“In this case, though in the sanction order it has been recorded ‘by order’ but from that word it cannot be inferred by whose order.”
Tripura High Court: The Bench of S. Talapatra, J. set aside the conviction of the appellant (who was a Member of Tripura legislative Assembly at the relevant time) for an offence under Section 500 IPC (punishment for defamation) for want of necessary sanction.
The appellant had made scathing and unfounded allegations of corruption against the de facto complainant– Manik Sarkar (who was the Chief Minister of Tripura at the relevant time) at a public meeting which were published in a daily newspaper–Tripura Darpan. He alleged the CM of secretly purchasing a luxurious flat at Salt Lake and keeping the toiling masses hungry. In a letter to the appellant, the CM challenged him to prove the allegations within 48 hours. However, the appellant neither replied to the letter nor proved any allegations. Subsequently, the Public Prosecutor, West Tripura filed a complaint against the appellant under Section 199(2) CrPC for taking cognizance, enquiry and trial for committing the offence under Section 500 IPC. Ultimately, the matter went to trial and the appellant was convicted and awarded a sentence of 2 day’s simple imprisonment by the Sessions Judge. Aggrieved thereby, the present appeal was filed.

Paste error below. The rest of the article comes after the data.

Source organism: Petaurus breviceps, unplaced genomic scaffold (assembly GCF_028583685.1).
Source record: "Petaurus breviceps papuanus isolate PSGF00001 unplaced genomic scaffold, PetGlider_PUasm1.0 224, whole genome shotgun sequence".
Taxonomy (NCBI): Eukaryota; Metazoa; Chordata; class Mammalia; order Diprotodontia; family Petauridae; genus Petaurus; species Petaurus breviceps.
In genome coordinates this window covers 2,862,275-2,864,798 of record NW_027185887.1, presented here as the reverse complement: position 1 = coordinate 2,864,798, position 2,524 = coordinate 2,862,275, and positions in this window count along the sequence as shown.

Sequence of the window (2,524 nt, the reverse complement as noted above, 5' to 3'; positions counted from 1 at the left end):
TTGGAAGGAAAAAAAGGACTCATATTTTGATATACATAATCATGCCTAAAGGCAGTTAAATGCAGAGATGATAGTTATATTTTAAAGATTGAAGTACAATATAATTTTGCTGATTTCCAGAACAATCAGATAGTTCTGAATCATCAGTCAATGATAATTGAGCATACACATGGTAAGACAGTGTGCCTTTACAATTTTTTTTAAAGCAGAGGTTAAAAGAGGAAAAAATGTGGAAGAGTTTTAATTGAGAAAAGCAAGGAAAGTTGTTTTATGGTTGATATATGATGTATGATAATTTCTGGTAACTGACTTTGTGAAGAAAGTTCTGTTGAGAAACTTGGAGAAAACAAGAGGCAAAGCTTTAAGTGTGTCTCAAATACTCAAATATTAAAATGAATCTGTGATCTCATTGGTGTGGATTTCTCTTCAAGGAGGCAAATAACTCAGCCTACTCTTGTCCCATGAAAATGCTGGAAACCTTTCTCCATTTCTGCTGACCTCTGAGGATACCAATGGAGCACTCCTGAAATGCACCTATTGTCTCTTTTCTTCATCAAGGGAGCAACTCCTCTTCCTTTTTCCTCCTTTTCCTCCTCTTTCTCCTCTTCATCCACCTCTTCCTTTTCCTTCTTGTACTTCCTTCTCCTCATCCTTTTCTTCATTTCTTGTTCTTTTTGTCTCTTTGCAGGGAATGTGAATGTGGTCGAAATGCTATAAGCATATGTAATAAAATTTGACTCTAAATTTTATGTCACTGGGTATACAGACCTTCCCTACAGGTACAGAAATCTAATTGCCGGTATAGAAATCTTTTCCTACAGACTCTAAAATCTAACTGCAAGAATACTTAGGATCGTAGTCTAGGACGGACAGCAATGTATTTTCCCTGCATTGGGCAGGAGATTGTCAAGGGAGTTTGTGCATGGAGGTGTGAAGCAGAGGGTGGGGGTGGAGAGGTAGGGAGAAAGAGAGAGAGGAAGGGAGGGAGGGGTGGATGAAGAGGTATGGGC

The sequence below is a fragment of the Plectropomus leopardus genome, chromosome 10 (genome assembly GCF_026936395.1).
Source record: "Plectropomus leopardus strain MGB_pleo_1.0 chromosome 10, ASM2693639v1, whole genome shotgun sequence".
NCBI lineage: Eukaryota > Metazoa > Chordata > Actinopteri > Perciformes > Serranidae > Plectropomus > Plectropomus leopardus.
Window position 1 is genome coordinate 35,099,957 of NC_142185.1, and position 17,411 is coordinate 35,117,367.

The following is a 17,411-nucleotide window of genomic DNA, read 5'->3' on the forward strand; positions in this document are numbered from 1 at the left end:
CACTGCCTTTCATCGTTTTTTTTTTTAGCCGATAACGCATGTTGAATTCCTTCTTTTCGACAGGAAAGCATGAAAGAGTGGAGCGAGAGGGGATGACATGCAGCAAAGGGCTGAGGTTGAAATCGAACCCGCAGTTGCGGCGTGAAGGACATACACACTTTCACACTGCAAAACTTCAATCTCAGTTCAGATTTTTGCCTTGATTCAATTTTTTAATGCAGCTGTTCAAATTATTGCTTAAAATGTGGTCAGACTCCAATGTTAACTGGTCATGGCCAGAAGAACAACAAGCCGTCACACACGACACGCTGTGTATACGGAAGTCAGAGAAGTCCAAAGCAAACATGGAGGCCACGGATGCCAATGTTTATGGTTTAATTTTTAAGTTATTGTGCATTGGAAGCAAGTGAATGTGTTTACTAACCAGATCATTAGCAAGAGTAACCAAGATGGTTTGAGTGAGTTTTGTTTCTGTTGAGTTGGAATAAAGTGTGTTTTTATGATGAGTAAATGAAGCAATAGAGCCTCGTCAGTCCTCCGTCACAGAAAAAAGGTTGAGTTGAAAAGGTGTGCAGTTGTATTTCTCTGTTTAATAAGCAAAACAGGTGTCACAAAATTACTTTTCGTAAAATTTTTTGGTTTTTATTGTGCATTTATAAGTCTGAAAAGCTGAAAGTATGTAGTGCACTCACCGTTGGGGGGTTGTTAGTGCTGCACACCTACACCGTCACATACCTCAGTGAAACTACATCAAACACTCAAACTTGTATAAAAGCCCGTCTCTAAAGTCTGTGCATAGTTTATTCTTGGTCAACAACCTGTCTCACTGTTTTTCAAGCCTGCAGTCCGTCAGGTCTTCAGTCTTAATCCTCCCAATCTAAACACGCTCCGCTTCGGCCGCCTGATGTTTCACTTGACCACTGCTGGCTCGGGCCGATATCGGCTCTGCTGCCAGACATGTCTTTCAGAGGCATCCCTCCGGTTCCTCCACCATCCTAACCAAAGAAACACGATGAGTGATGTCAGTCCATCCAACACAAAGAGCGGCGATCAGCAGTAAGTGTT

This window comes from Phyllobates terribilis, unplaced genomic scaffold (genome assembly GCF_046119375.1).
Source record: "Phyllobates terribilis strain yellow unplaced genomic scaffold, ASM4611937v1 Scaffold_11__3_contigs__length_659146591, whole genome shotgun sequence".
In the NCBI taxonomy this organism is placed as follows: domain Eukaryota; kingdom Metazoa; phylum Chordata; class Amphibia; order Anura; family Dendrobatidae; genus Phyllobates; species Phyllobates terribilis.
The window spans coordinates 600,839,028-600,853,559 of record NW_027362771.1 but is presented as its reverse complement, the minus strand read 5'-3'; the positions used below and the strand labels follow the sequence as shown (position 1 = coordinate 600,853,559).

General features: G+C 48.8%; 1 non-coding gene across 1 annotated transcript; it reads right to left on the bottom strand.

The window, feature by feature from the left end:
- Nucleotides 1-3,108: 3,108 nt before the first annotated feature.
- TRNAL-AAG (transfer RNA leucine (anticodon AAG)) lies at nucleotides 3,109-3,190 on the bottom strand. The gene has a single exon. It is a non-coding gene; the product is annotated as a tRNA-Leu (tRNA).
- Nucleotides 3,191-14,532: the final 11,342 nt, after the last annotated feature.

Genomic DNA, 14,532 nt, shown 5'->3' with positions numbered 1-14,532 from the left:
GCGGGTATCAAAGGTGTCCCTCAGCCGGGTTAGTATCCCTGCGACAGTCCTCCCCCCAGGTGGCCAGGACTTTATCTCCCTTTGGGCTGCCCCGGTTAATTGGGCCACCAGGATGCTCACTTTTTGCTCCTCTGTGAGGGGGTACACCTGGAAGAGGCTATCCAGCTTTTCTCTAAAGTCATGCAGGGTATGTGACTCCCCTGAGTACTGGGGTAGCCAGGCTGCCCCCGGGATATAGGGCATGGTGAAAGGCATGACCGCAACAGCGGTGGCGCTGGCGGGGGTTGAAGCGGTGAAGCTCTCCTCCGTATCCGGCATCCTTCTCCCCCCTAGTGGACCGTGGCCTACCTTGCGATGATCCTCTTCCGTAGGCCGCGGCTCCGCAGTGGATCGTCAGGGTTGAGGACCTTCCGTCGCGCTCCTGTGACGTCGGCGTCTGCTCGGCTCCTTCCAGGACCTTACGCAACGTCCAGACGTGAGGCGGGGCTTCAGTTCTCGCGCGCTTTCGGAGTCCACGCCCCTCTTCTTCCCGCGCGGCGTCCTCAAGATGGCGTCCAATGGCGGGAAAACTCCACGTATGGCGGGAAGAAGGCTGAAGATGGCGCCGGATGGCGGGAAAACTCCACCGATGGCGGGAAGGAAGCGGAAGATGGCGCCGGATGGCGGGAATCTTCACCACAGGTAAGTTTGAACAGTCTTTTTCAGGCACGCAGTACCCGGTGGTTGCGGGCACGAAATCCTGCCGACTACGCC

Senior Advocate P.K. Biswas, representing the appellant, contended that the conviction was not proper as there was no legal sanction order to file a complaint against the appellant who was a sitting MLA at the relevant time. Advocate General A.K. Bhowmi made submissions in favour of the impugned judgment.
The High Court found that the charge against the appellant was established and proved to the hilt. However, thereafter it referred to a plethora of precedents on law relating to Article 166 which has been engrafted for conduct of the business of State Governments. The article mandates that all executive actions of the government have to be taken in name of the Governor and authenticated in a manner specified by rules in that behalf. In the present case, the order of sanction was not issued in name of the Governor nor was it shown to have been issued by his order. Even after perusing Rules of Executive Business of the Government of the State of Tripura, 1972, the Court found the absence of authorisation for granting sanction as required under Section 199(4) CrPC. In such case, it was held that the cognizance or framing of charge on the absence of valid sanction was grossly erroneous and illegal. As a corollary, the appeal was allowed and the appellant was discharged. [Bilal Miah v. State, 2019 SCC OnLine Tri 4, dated 03-01-2019]